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There is Always Something New to Discover

Do you know what the most extraordinary thing about science is? No matter how much you study something — there’s always more to discover.

I’ve spent decades investigating the effects of mitochondria — the tiny generators that power every cell in your body — on your energy, health, and longevity. So I was thrilled this week to see a brand new discovery linking mitochondria to a powerful enzyme called NAD+.

According to this new research, increasing the amount of NAD+ in your body can actually help reverse the effect of aging on your muscles.1

How Does it Work?

Well, one reason you can start to feel weaker and more easily tired as you age is a buildup of “broken” proteins that have been folded incorrectly inside your muscles. Over time, this protein buildup starts to damage the mitochondria inside your muscle cells — so you feel less energy, less strength, and more fatigue.2

But NAD+ can activate the natural “defense system” called autophagy inside your mitochondria, to clean up and recycle misfolded proteins so your mitochondria can get back to doing what they do best…Providing you with the youthful energy you need to feel strong and ready to tackle every day.

To me, the most amazing — and exciting — thing about this discovery is…We didn’t know it a month ago. But now that we DO know it, we can take advantage of it!

So you’re probably wondering — How can I get more NAD+? One of the best ways to raise your body’s NAD+ levels is through exercise. But there’s also an easier way…Because NAD+ is actually produced as a byproduct of another important process.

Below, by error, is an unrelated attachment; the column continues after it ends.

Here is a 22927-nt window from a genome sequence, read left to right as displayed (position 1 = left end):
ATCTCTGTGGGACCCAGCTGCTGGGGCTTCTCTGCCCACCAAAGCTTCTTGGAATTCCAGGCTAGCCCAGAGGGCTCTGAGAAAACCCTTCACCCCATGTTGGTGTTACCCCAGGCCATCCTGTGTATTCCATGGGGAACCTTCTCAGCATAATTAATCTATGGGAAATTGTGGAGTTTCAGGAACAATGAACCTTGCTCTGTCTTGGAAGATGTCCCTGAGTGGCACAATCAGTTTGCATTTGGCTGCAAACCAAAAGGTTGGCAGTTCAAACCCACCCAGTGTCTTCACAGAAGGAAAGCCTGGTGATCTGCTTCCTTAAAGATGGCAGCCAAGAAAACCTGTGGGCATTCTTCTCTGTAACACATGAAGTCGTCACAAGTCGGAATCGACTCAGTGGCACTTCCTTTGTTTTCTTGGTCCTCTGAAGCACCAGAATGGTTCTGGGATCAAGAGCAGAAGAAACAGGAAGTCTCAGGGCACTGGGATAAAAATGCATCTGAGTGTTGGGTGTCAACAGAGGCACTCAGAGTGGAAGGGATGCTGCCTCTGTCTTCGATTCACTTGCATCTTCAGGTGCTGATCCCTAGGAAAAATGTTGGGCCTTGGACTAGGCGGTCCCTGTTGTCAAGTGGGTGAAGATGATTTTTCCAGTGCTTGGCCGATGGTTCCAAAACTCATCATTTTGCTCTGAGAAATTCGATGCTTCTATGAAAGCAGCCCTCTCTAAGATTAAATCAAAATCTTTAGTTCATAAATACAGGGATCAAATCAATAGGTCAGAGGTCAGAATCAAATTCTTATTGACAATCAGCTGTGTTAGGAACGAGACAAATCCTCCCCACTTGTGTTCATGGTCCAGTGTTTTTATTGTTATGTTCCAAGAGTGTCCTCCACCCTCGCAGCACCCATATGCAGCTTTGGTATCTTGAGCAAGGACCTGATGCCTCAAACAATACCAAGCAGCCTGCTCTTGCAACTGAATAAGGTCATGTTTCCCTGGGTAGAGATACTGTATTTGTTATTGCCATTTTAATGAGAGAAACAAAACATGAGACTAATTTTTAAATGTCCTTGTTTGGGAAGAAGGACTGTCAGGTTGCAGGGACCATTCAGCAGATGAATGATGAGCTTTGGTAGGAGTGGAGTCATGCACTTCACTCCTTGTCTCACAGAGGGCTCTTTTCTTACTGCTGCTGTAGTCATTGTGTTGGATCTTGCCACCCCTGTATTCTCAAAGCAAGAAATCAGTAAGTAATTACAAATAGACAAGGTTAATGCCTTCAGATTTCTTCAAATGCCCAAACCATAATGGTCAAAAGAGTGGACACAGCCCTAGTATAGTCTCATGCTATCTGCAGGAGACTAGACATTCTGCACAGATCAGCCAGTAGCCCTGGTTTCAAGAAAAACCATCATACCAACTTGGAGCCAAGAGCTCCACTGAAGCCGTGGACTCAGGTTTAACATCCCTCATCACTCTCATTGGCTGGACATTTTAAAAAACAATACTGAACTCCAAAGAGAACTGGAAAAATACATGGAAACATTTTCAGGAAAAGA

NAD+ has a “sister enzyme” — NADH — that your mitochondria use to produce energy. And after they create that energy, NAD+ is the “leftovers.” I’ll say that again — when your cells use NADH to produce energy…You get that muscle-boosting NAD+ as a side effect!

Aren’t our bodies incredible? By using one powerful compound, you can actually create another powerful compound. So it won’t surprise you to hear that in my opinion…NADH is a fantastic way to boost your NAD+. (Especially if you’re already limited in your ability to exercise.)

With NADH you’re not just fighting the effects of aging muscles…You’re getting a surge of natural mitochondrial energy from NAD+. After age 40, the number of mitochondria in your body takes a sharp nosedive...Causing your cellular energy levels to plummet — and lead to problems like:

  • Not having the same “get up and go” you used to
  • Feeling sluggish or drowsy in the afternoon Trouble starting or finishing projects
  • Cognitive fatigue and mental “cobwebs”

To your longevity,

Dr. Rand McClain

Chief Medical Officer

Sources:

  1. Ecole Polytechnique Fédérale de Lausanne. (2021, January 20). NAD+ can restore age-related muscle deterioration, research finds. ScienceDaily. Retrieved January 22, 2021 from www.sciencedaily.com/releases/2021/01/210119114405.htm
  2. Ibid.
  3. Harris C, Chowanadisai W, Mishchuk D, Satre M, Slupsky C, Rucker R. Dietary pyrroloquinoline quinone (PQQ) alters indicators of inflammation and mitochondrial-related metabolism in human subjects. J Nutr Biochem. 2013;24(12):2076-2084. doi:10.1016/j.jnutbio.2013.07.008
  4. Ungvari, Z., Sonntag, W. E., de Cabo, R., Baur, J. A., & Csiszar, A. (2011). Mitochondrial protection by resveratrol. Exercise and sport sciences reviews, 39(3), 128–132. https://doi.org/10.1097/JES.0b013e3182141f80
  5. Imai S, Guarente L. It takes two to tango: NAD+ and sirtuins in aging/longevity control. NPJ Aging Mech Dis. 2016;2(1). doi:10.1038/npjamd.2016.17
  6. Anton SD, Embry C, Marsiske M, et al. Safety and metabolic outcomes of resveratrol supplementation in older adults: results of a twelve-week, placebo-controlled pilot study. Exp Gerontol. 2014;57:181-7
  7. Sawmiller D, Li S, Mori T, et al. Beneficial effects of a pyrroloquinolinequinone-containing dietary formulation on motor deficiency, cognitive decline and mitochondrial dysfunction in a mouse model of Alzheimer’s disease. Heliyon. 2017;3(4):e00279. Published 2017 Apr 4. doi:10.1016/j.heliyon.2017.e00279
  8. Imai S, Guarente L. NAD+ and sirtuins in aging and disease. Trends Cell Biol. 2014;24(8):464-71